Business leaders have bought into the concept that their data contains a treasury of powerful insights that can help their organizations make more money. They’re also getting used to the idea that “data” includes everything from information in corporate data centers to tweets, blogs, and GPS data from mobile phones.
But there’s another aspect of data that business leaders have yet to fully appreciate: data velocity. The concept itself is not new; “velocity” has been part of the “three Vs” construct (together with “variety” and “volume”) for talking about data since 2001, long before “big data” was popularized as a hot technology trend.
Until now the notion of data velocity, however, has been eclipsed largely by the many recent advances in emerging technologies that have unlocked significant increases both in available volume (zettabyte upon petabyte) and variety (spanning all forms of unstructured data from pins on Pinterest to structured records of supply logistics to customers’ purchase histories).
Today, in an environment where instability and market turbulence have become the norm, it’s increasingly important to match the speed of an organization’s actions to its opportunities. If too much time elapses between acquiring the data, using it to generate actionable insights, and actually taking action, a business will lose out to more responsive competitors. More worrisome, if the organization hasn’t already begun using data-driven insight to detect and evaluate opportunities in the first place, it runs even greater risks of falling behind.
That’s why data velocity is one of the IT trends in our recently released Accenture Technology Vision 2013 report, which outlines our predictions on which technology innovations will have a significant impact on organizations—for both their IT departments and their businesses overall—in the next few years.
Companies such as Procter & Gamble are acutely aware of what’s at stake. The consumer goods giant is investing in virtual, “instant on” war rooms where professionals meet in person or over video around continuous streams of fresh and relevant data, inviting the right experts as soon as a problem surfaces. P&G’s objective, CIO Filippo Passerini told InformationWeek, is to give these decision-making forums access to data as soon as possible after it has been collected.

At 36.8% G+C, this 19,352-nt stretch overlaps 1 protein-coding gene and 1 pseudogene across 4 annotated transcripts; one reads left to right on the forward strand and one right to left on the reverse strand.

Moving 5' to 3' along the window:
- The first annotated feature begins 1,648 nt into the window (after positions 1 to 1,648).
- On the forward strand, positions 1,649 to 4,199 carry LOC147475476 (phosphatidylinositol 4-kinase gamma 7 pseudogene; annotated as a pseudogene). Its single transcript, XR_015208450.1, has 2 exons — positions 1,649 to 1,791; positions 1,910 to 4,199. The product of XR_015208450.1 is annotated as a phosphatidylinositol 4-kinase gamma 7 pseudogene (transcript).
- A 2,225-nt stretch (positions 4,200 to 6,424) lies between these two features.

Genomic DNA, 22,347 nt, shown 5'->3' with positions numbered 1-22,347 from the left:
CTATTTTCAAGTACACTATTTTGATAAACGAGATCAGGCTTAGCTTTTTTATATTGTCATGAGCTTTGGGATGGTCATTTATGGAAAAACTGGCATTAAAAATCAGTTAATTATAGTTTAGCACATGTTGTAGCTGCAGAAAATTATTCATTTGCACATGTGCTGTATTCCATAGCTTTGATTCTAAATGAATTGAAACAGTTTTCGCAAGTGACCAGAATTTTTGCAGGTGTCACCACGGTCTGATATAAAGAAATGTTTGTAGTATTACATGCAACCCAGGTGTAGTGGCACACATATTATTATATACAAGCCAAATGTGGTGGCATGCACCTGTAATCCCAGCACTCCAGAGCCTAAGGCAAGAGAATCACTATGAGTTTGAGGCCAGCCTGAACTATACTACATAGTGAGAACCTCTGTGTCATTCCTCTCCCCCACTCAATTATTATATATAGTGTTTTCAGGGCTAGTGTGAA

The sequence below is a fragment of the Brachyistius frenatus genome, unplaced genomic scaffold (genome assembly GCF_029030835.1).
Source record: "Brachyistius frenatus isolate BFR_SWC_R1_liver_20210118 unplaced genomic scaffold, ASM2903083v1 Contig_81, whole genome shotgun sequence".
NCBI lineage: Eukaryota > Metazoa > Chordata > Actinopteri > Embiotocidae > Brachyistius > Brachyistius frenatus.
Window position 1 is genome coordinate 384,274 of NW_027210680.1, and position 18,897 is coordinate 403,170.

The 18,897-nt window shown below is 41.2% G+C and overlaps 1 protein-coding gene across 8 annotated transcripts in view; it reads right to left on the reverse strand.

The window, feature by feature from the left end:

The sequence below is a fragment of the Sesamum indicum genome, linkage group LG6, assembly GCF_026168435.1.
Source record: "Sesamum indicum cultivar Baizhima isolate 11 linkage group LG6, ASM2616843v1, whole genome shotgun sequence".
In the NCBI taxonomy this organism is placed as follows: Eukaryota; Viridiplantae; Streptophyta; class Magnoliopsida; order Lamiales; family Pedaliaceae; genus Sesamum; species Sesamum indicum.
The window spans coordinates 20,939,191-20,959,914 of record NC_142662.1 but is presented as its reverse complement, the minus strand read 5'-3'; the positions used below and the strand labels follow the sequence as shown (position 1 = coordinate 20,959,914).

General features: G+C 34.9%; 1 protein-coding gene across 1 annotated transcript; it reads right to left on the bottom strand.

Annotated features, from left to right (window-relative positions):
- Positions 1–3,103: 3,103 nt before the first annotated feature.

Putting data on skates
A surge of new technologies, including in-memory databases, real-time enhancements to big data technologies and advanced visualization tools, are edging us closer to the promise of real-time computing and creating faster “time to insight.” But even with these rapid advances in technology, it remains crucial for IT groups to rely on non-real-time data where possible, blending fast and slow to solve problems cost-effectively. Applying this type of “hybrid insight” calls not only for changes in architecture but for changes in skills as well. Software-engineering leaders will need to seek out and reward developers who demonstrate a definite “speed mindset.”
Going forward, better decision-making will no longer be about the size of your data—it will be about matching the speed of your insights to how fast your business processes can act on them. Companies that see competitive advantage in “time to insight” are investing not only in tools that can help them accelerate their data cycles, but also in the capabilities that reflect a “need for speed.”
For many organizations, increasing data velocity is no longer just an abstraction or an obscure objective for IT professionals; it is a business necessity that gives them a chance to open up a big lead on their competitors.
To learn more about data velocity and other 2013 technology trends and innovations, download the Accenture Technology Vision report.